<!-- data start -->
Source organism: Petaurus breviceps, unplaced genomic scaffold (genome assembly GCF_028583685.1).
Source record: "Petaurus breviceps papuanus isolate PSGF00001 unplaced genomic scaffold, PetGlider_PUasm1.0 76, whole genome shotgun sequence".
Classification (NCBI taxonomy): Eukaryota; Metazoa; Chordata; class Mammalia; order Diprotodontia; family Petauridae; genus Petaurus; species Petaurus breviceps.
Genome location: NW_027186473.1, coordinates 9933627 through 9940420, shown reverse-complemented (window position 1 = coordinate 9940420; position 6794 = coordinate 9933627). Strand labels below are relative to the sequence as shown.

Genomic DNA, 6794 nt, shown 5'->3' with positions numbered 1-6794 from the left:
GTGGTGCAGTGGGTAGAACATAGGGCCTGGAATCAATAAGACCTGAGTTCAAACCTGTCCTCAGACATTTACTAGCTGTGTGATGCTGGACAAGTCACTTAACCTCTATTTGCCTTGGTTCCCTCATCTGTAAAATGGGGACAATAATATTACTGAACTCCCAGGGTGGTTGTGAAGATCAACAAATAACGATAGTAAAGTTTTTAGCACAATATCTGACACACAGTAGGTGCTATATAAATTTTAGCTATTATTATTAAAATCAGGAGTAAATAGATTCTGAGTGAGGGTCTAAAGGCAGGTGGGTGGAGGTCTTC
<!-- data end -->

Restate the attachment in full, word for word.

Source organism: Petaurus breviceps, unplaced genomic scaffold (genome assembly GCF_028583685.1).
Source record: "Petaurus breviceps papuanus isolate PSGF00001 unplaced genomic scaffold, PetGlider_PUasm1.0 76, whole genome shotgun sequence".
Classification (NCBI taxonomy): Eukaryota; Metazoa; Chordata; class Mammalia; order Diprotodontia; family Petauridae; genus Petaurus; species Petaurus breviceps.
Genome location: NW_027186473.1, coordinates 9933627 through 9940420, shown reverse-complemented (window position 1 = coordinate 9940420; position 6794 = coordinate 9933627). Strand labels below are relative to the sequence as shown.

Genomic DNA, 6794 nt, shown 5'->3' with positions numbered 1-6794 from the left:
GTGGTGCAGTGGGTAGAACATAGGGCCTGGAATCAATAAGACCTGAGTTCAAACCTGTCCTCAGACATTTACTAGCTGTGTGATGCTGGACAAGTCACTTAACCTCTATTTGCCTTGGTTCCCTCATCTGTAAAATGGGGACAATAATATTACTGAACTCCCAGGGTGGTTGTGAAGATCAACAAATAACGATAGTAAAGTTTTTAGCACAATATCTGACACACAGTAGGTGCTATATAAATTTTAGCTATTATTATTAAAATCAGGAGTAAATAGATTCTGAGTGAGGGTCTAAAGGCAGGTGGGTGGAGGTCTTC